Canon Warns Discarding Its Printers May Pose a Wi-Fi Security Risk

Canon printer

Canon has warned that Wi-Fi connection settings stored in the memory of some of its inkjet printers may not be deleted by the usual initialization process and pose a security risk when disposed of.

The number of printers this vulnerability affects is massive and encompasses 196 total models. It includes the home and business E, G, GM, GX, iB, iP, MB, MG, MX, TR, TS, and XK inkjet series as well as the Pro series photo printers (which includes everything from the Pro-10 through the Pro-1000 printers). It also affects some large format printers including Canon’s Pro line (Pro-520 through Pro-6100S) as well as the TM, TX, GP, and TC series printers. The full list of all affected printers can be found on Canon’s website.

When one of these printers comes into the hands of a third party (such as in the case of repair, loaning it out, or when throwing it away), Wi-Fi connection information is still stored on the device even if it has been initialized through the normal process.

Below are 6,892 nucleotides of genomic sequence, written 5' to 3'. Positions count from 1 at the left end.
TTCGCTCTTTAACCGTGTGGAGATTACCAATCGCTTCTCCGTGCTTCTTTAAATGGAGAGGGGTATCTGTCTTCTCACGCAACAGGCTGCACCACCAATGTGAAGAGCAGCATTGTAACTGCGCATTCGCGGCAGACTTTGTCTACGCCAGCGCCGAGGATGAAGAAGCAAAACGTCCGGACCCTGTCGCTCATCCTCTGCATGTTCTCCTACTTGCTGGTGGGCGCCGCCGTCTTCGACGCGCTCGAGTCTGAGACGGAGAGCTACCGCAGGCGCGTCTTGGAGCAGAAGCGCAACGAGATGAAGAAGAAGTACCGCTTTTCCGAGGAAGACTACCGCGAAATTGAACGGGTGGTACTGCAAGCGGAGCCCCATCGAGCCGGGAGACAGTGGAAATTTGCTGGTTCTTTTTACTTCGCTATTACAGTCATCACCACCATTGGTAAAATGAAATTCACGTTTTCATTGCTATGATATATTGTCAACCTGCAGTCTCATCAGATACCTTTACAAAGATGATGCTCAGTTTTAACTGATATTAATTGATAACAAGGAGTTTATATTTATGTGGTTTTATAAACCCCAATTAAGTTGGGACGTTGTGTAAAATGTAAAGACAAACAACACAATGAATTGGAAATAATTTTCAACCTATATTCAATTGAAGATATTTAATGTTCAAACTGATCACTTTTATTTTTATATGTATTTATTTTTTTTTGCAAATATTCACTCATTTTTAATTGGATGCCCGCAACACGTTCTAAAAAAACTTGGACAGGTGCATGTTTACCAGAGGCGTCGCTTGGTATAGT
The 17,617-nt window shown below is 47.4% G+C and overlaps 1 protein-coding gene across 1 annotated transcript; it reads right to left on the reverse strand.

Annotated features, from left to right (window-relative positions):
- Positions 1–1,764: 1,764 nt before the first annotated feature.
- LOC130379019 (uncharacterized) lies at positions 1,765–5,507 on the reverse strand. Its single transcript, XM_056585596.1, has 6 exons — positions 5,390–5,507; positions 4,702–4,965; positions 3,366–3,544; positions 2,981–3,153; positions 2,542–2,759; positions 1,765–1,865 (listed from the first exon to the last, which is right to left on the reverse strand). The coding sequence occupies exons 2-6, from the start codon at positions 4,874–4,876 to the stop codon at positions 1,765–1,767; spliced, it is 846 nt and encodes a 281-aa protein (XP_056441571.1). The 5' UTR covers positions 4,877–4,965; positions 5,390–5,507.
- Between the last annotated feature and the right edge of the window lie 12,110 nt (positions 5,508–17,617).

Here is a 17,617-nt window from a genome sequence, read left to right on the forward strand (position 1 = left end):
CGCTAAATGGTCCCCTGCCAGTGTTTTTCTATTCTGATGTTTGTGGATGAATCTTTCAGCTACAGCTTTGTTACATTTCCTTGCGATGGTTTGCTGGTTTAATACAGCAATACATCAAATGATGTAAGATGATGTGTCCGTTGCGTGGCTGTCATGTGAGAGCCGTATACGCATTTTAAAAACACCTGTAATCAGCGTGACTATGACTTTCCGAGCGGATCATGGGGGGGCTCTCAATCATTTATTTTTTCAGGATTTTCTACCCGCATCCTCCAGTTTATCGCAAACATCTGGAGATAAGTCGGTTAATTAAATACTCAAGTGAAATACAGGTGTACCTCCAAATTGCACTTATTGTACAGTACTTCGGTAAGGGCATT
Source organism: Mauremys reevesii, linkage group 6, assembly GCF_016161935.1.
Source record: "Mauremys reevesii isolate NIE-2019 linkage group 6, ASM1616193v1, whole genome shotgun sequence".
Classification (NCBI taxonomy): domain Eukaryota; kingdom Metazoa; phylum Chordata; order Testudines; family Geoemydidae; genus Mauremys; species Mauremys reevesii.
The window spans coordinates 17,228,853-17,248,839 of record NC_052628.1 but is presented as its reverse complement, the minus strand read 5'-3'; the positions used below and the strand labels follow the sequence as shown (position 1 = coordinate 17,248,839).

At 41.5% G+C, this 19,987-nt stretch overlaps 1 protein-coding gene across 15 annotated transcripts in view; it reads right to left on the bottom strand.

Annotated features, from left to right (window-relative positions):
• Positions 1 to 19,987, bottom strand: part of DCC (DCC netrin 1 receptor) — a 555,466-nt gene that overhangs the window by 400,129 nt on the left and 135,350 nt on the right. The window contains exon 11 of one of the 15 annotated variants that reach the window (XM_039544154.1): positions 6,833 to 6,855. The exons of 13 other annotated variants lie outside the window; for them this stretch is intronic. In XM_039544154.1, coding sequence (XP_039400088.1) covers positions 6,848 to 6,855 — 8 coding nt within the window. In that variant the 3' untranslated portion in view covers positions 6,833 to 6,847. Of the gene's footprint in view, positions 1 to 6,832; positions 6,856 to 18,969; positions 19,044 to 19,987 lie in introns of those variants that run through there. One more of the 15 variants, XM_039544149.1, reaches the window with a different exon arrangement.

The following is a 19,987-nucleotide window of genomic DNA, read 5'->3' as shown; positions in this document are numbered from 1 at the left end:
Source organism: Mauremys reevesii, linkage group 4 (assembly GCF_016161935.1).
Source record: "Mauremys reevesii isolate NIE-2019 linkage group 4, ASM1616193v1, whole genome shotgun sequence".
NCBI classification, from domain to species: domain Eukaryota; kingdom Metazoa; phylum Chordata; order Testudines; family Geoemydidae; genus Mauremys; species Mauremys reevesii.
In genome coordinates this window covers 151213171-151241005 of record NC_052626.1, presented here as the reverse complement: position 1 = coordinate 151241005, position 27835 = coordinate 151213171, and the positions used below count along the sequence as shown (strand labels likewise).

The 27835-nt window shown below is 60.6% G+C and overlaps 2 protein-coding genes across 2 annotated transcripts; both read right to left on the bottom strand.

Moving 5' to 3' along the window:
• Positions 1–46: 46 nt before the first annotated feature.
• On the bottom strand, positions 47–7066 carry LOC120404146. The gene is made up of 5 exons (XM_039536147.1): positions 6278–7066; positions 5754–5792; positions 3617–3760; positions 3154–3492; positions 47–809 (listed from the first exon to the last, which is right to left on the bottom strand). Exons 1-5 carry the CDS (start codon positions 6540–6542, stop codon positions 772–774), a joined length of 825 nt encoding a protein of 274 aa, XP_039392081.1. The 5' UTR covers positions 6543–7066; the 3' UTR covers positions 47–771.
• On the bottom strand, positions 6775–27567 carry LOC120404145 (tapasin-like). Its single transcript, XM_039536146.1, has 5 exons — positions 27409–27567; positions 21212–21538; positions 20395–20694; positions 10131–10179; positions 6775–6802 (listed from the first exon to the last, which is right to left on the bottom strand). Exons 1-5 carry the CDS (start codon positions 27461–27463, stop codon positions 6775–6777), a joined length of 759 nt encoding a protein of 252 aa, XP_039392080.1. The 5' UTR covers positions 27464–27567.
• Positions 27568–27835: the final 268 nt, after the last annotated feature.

Bleeping Computer notes that those who are aware of the vulnerability could pull the information off the printers which would give them access to the a home Wi-Fi network. The exact information that is stored on the device varies per printer, but it will usually include network SSID, the password, network type, assigned IP address, MAC address, and network profile.

Basically, the printers typically retain all the information a malicious third party would need in order to gain access to a private network. From there, they could access shared resources, steal data, or launch any number of attacks on a user’s privacy.

If a user intends to let a Canon printer out of their house for any reason, Canon recommends the following steps to truly reset and clear the data stored on the device:

  1. Reset all settings (Reset settings ‐> Reset all)
  2. Enable the wireless LAN
  3. Reset all settings one more time

If a printer doesn’t have the “Reset all” function, users can mitigate the issue through the following alternative steps:

  1. Reset LAN settings
  2. Enable the wireless LAN
  3. Reset LAN settings one more time

If a particular printer doesn’t allow for either of these approaches, Canon recommends owners refer to the instruction manual that came with the device for specific Reset all or Reset LAN settings.

Image credits: Header photo licensed via Depositphotos.